Derivation of ke model from momentum equation
Hello:
Could someone direct me to some notes/ books on ke 2 equation turbulence model derivation from momentum equation having a "source term".? I am not sure if I add a source to momentum, I should be adding a source to ke equations or is it taken into the governing equations by themselves? CFDtoy 
Re: Derivation of ke model from momentum equation
The book by Pope is Ok for u

Re: Derivation of ke model from momentum equation
It depends on the nature of the source term, or rather: on the physical process your source term is supposed to describe. Is it an unsteady or steady term? If unsteady: are the associated time scales close to turbulent time scales or not? If you can consider your source term as a time average (in the sense of the RANS equations), then you may be able to just add it to the timeaveraged momentum equation. However, if your source term is coupled to other terms, such that the Reynolds averaging process produces new terms, you'll have to go through the derivation to see which terms actually show up in the RA momentum and which (if any) would show up in the turbulence model.

Re: Derivation of ke model from momentum equation
Hello Mani: Thanks for your reply. I am giving a brief description here of the problem. Please let me know your thoughts.
I have some Scalar Eq: d(alpha)/dt + Del. (alpha*U) = source(alpha) Momentum Equation: incompressible d(U)/dt+ Del. (UU) = Del(p) + Source (say Alpha*U) Now, I thought since kepsilon are derived based on momentum eqn, if I update the momentum and hence U , kepsilon would adjust itself to the new momentum source? Do I need to add an explicit source term due to this (alpha) scalar ? Regarding the time scales, I can assume alpha source acts at the same time scale as the turb kinetic energy etc... Thanks, CFDtoy 
Re: Derivation of ke model from momentum equation
Just to make things a little more exact, let me write your momentum equation with density included:
rho*[d(U)/dt+ Del. (UU)] = Del(p) + vec_S where vec_S = (Sx, Sy, Sz) = source term vector If you are doing Reynolds averaging to derive ke eqns (u = [u] + u' ; [u'] = 0) then you may derive the keqn by taking the Reynoldsaverage of the momentum equation dotted with the velocity vector vec_U = (u,v,w) and then subtract from this the Reynoldsaveraged momentum equation dotted with the Reynoldsaveraged velocity vector: [momentum dot vec_U]  [momentum] dot [vec_U] In this case, you would have the extra term [Sx * u'] + [Sy * v'] + [Sz * w'] added to the keqn. If vec_S = rho*(gx,gy,gz) for example (g = gravity vector), then the extra term in the keqn is [rho' u'] gx + [rho' v'] gy + [rho' w'] gz If you are doing Favreaveraging rho = [rho] + rho' ; u = {u} + u" ; {rho u"} = 0 then deriving the keqn is a little more involved. In Wilcox's "Turbulence Modeling for CFD" book, he dots the instantaneous momentum equation with (u", v", w") and Favre averages, which would give you the extra term {Sx * u"} + {Sy * v"} + {Sz * w"} If again we had vec_S = rho*(gx, gy, gz), then we would get {Sx * u"} = {rho u" gx} = {rho u"} gx = 0 since {rho u"}=0 by definition of Favre averaging, and similarly for the v and w components. The effect of density fluctuations does "show up" in the keqn for the gravity body force (through the presure work term {u" dp/dx + v" dp/dy + w" dp/dz} since [rho] u" =  [rho' u'], etc...), but does not show explicity for Favre averaging, as it did for Reynolds averaging. I am hoping the above examples help guide your derivation of your k equation.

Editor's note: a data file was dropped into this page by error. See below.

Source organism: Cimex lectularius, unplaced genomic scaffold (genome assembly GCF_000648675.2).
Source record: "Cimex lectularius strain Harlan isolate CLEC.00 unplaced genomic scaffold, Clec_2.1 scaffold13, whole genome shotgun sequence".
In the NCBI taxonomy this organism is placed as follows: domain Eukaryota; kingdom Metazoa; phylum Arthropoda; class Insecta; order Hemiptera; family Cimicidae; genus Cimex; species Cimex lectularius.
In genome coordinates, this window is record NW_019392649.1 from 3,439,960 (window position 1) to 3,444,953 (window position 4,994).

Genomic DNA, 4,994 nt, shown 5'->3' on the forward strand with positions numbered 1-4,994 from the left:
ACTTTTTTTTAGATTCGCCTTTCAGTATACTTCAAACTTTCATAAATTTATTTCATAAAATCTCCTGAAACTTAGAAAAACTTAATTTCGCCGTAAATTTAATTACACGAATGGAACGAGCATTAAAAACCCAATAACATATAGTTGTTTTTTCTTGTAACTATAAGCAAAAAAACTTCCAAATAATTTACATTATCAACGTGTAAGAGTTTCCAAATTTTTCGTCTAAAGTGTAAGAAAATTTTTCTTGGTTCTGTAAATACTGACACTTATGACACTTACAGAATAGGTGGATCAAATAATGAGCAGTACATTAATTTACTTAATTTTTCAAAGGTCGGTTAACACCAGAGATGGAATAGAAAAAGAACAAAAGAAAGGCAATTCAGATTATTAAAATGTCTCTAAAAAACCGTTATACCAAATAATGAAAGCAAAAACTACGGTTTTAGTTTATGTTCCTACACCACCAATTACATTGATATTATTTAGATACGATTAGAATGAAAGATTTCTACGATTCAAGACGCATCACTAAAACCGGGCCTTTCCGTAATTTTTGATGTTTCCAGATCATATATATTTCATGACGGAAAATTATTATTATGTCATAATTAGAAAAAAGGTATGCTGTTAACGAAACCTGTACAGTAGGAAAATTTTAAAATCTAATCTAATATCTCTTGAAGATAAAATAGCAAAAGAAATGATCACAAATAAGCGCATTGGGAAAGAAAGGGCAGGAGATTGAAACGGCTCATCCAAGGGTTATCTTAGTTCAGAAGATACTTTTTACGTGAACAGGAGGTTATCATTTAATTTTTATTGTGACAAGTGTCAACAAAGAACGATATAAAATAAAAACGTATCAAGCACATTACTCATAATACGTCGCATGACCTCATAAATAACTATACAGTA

Re: Derivation of ke model from momentum equation
Greetings Moder: That example is very helpful. As posted before my source term is a function of the scalar (which is function of the flow field). I would like to use Reynolds averaging and hence, I guess the sources, as you explain, should show up explicitly in the kequation.
I am working on few more details on the source terms. shall get back to you soon in this concern. Thanks for your help. btw, is there any online PDF version derivation of ke models that can be accessed? If so, please direct me to the same. Thanks, CFDtoy 
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